Omega-3 not healthy enough to eat into fish stocks, claims study

By Lorraine Heller

- Last updated on GMT

Related tags: Omega-3 fatty acids, Omega-3 fatty acid, Eicosapentaenoic acid

Omega-3 not healthy enough to eat into fish stocks, claims study
A new research paper on the production of fish-derived fatty acids has concluded that the continued promotion of omega-3s for their health benefits is irresponsible in the face of depleting fish stocks.

Published last week in the Canadian Medical Association Journal, the study predicts the collapse of all commercially exploited fish stocks by around 2050.

According to the authors led by David Jenkins, a medical scientist, the health benefits of omega-3 are insufficiently substantiated to justify the scale of promotion the fish-derived lipids are receiving. These “overdramatized”​ health benefits are putting pressure on fish stocks, they claim.

“Our concern is that fish stocks are under extreme pressure globally and that studies are still urgently required to define precisely who will benefit from fish oil,”​ said Jenkins, a doctor at St Michael’s Hospital and a professor at the University of Toronto Faculty of Medicine’s Department of Nutritional Sciences.

Health benefits – where’s the proof?

Omega-3, particularly the longer chain eicosapentaenoic acid (EPA) and docosahexaenoic acid (DHA) have been linked to numerous health benefits, including heart health and mental health.

However, according to the researchers, the science is inconclusive and should not be used to promote the consumption of additional omega-3.

“The evidence for the comprehensive benefits of increased fish oil consumption is not as clear-cut as protagonists suggest […] Insufficient attention has been paid to individual studies and meta-analyses that fail to establish a benefit to health of omega-3 fatty acids,” ​they state.

Systematic meta-analyses of studies examining omega-3 benefits are indeed lacking. However, this is primarily a result of the constraints of study methodologies rather than a lack in conclusive findings of the benefits of omega-3s. Results can often not be compared and confirmed through systematic reviews or meta-analyses because the studies completed to date are too differing – conducted in different populations and using different measures.

However, although there is a general consensus that more science is needed, the studies that have been published to date provide a strong body of evidence – particularly for the heart health benefits of omega-3 – and this has been recognized internationally.

“There have been 16 international organisations that have made recommendations (for a daily intake of omega-3 EPA and DHA) based on scientific evidence in the last 20 years. Their average recommendation is 560mg,”​ said Dr Alex Richardson, a leading omega-3 researcher at the University of Oxford, UK, and director of Food and Behaviour Research (FAB), a UK-based charity.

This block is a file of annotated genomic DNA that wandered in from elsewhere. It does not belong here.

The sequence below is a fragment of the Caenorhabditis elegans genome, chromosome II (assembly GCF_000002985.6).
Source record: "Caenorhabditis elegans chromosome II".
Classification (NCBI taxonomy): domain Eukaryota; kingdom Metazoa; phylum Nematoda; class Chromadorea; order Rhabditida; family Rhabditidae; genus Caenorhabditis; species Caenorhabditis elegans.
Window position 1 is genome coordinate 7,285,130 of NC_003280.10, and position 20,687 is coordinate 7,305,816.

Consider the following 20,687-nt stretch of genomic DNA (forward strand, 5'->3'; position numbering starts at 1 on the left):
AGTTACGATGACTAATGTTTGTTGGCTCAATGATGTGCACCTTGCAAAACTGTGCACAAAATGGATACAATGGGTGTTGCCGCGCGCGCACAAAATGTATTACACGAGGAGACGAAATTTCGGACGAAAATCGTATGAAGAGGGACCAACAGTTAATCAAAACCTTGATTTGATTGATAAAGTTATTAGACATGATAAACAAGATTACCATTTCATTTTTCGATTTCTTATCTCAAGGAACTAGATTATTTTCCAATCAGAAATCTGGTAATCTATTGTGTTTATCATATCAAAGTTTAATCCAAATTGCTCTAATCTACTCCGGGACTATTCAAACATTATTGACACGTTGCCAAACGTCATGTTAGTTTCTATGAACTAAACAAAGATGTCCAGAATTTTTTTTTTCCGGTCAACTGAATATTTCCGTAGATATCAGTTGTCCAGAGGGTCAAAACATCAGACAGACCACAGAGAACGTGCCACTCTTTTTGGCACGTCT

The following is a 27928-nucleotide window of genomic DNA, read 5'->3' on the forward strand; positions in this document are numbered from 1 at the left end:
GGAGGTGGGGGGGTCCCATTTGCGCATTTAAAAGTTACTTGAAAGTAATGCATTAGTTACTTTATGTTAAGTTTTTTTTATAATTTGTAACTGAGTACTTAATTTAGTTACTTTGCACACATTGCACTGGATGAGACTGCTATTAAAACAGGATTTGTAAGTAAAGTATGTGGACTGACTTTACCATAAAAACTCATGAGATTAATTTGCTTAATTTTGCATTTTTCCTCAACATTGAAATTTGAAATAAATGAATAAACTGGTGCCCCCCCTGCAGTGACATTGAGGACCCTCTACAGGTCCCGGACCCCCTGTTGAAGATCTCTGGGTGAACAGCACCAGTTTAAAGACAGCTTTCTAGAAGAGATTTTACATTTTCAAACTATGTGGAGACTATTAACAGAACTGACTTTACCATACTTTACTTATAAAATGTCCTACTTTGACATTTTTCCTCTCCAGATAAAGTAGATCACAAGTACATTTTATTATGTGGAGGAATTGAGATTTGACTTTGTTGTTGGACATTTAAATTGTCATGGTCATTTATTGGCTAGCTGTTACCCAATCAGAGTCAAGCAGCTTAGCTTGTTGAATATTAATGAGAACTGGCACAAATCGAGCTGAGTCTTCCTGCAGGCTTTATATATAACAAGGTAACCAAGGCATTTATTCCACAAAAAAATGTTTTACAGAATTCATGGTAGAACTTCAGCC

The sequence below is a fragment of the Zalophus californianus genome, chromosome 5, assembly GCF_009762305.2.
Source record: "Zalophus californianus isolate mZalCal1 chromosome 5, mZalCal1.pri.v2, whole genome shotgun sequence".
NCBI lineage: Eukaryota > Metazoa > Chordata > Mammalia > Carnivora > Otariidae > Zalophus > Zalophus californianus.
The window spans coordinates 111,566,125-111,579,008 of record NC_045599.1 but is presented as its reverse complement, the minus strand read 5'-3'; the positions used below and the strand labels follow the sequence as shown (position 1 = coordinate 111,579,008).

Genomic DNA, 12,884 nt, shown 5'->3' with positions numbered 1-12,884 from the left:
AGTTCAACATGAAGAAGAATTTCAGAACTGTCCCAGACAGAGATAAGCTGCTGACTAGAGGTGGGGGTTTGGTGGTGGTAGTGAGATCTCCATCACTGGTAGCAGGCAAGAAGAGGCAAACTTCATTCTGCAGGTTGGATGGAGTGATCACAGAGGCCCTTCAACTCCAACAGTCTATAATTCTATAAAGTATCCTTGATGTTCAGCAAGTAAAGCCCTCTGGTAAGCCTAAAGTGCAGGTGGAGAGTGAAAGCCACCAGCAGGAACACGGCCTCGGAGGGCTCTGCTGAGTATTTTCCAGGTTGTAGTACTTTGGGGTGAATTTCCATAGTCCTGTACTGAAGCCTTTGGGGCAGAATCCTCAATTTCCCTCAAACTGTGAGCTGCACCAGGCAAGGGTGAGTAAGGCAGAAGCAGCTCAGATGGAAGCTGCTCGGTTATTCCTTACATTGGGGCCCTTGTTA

According to Robert Orr, president and CEO of leading omega-3 supplier Ocean Nutrition, “the real misunderstanding is how important these EPA and DHA omega-3s are to the diet”.

“We have a massive dietary deficiency going on in the western world of EPA and DHA, and neither the regulators nor the food manufacturers nor the consumers fully appreciate the level of this dietary deficiency and it impact on health,”​ he told last year.

Supplies dwindling

According to the new paper, entitled ‘Are dietary recommendations for the use of fish oils sustainable?’, ​insufficient attention has been paid to the potential environmental impact of increased fish consumption.

The researchers claim there is now “little doubt about the gravity of the fisheries crisis”, ​adding that fish farming is not likely to solve the problem because wild fish are needed to feed the farmed fish.

However, according to the Global Organization for EPA and DHA (GOED), an omega-3 trade association, omega-3 production is not a major contributor to the depletion of fish stocks.

Only around 6-10 percent of the total 1m tons crude fish oil produced per year is refined to produce omega-3 for human consumption, the group told The figure from the International Fishmeal and Fish oil Organisation (IFFO) is even smaller, placing human consumption at less than 3 percent.

Alternative sources

The study suggests that alternative sources of omega-3 should be promoted in order to ease the pressure on fish stocks.

These include algal-sourced DHA – which is currently produced by Martek BioSciences – as well as shorter-chain alpha-linolenic acid (ALA), derived from plant sources such as flaxseed.

Additionally, some of the leading agricultural firms – including Monsanto, DuPont and BASF – are advancing with work on obtaining the longer chain omega-3 from plants via genetic engineering.

“Until renewable sources of long-chain omega-3 fatty acids – derived from plant, algae, yeast, or other unicellular organisms – become more generally available, it would seem responsible to refrain from advocating to people in developed countries that they increase their intake of long-chain omega-3 fatty acids through fish consumption​,” write the researchers.

Source: Canadian Medical Association Journal, March 17, 2009 Are dietary recommendations for the use of fish oils sustainable?Authors: David J.A. Jenkins MD DSc, John L. Sievenpiper MD PhD, Daniel Pauly Dr rer nat, Ussif Rashid Sumaila Dr Polit, Cyril W.C. Kendall PhD, Farley M. Mowat OC DLittDOI: 10.1503/cmaj.081274

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